T-Mobile begins issuing its Note 7-killing update
T-Mobile has begun administering the drug (opens in new tab) that will prove fatal to the twice-recalled Note 7, an update that will eventually roll out to all remaining units (some 100,000) in the U.S. The update, which will be required, adds a persistent notification to the Note 7. It also prevents it from being charged, and limits its connectivity to the network. In other words, the update kills the Note 7.
AT&T, Sprint and, reluctantly, Verizon, have all agreed to begin issuing the same update starting January 5. The build number is N930TUVU2APL2 and, of course, it's not Nougat. Come on, people.
More: Galaxy Note 7 recall, fires and dumpsters
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Daniel Bader was a former Android Central Editor-in-Chief and Executive Editor for iMore and Windows Central.
Still, wish there was a quick and painless way to get people off of this safety hazard phone and get them a new stable one.
All phones carry a slight chance of exploding due to their lithium ion batteries = YES.
However all phones do not explode at the same rate as Note 7's because they were not built with a defective design, hence the change is much lower with a phone that has not been proven to have a defective design.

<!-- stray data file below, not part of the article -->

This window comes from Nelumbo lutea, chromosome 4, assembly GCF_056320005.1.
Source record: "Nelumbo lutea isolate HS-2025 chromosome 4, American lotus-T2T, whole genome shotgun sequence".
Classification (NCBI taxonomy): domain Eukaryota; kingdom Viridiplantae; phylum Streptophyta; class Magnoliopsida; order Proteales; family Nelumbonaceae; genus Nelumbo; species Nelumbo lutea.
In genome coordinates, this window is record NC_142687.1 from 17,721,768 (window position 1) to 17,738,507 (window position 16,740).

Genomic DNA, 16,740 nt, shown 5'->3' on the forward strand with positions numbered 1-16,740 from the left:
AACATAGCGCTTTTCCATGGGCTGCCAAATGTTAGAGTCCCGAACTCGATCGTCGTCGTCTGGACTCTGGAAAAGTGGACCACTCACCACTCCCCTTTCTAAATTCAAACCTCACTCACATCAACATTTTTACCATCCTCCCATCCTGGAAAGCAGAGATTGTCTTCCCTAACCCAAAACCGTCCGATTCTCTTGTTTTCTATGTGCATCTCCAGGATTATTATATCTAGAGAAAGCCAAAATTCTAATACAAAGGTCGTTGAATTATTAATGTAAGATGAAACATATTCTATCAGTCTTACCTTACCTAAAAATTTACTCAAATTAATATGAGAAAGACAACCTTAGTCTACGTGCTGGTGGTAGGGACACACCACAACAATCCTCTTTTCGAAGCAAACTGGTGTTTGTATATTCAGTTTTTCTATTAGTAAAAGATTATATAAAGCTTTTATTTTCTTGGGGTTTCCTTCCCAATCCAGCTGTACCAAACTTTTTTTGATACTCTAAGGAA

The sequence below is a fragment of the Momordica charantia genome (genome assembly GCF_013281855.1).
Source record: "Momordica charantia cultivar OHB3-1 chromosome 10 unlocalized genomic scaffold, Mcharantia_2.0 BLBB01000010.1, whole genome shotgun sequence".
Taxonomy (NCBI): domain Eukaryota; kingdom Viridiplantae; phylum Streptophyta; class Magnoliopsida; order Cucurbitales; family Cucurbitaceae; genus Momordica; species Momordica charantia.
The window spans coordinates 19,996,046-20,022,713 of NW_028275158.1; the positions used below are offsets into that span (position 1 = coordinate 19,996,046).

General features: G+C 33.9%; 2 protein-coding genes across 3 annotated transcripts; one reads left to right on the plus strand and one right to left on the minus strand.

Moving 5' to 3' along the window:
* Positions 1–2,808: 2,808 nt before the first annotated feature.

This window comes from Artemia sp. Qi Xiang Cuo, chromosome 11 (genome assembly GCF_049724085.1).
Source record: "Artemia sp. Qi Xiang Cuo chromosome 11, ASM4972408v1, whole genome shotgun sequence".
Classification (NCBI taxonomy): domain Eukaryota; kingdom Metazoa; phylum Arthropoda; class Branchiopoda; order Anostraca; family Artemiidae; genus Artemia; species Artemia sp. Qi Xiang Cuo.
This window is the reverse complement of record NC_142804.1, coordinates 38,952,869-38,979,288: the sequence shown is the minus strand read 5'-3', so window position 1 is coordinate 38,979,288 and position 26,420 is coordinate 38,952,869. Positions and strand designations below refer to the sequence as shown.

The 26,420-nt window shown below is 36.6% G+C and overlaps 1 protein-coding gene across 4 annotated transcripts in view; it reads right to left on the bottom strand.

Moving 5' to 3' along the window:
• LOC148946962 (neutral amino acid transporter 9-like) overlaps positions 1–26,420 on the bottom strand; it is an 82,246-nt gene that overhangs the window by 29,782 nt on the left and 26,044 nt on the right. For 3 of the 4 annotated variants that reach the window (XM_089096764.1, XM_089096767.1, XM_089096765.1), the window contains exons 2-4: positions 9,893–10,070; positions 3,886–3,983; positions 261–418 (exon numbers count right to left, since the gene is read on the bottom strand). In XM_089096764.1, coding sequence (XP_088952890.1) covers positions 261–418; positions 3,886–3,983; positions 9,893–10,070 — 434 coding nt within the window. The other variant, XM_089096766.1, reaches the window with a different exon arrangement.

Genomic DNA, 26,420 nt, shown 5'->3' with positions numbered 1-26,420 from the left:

This statement is an outright lie OR you do not know what "all the time" means. I have seen many phones not in the act of exploding. CORRECTION: ALL phones I have witnessed have been in a non-exploding state. Seriously, BMW may choose to continue to sell, but Samsung has NOT. Plus, Samsung has gone to great lengths to get the phone returned to them. This is a distinction that should be heeded.
I wonder what is so special about this particular device that they would be so stubborn about holding onto it, risking fire, risking a crippled device, losing out on $800+, risking being booted off a flight. I wonder if they really care about a phone so much that they would ignore recalls, public shaming, and safety hazards to themselves and others.
You can't claim ignorance and you can't claim that this device is so singularly critical to your daily life. So really...what ARE you trying to prove?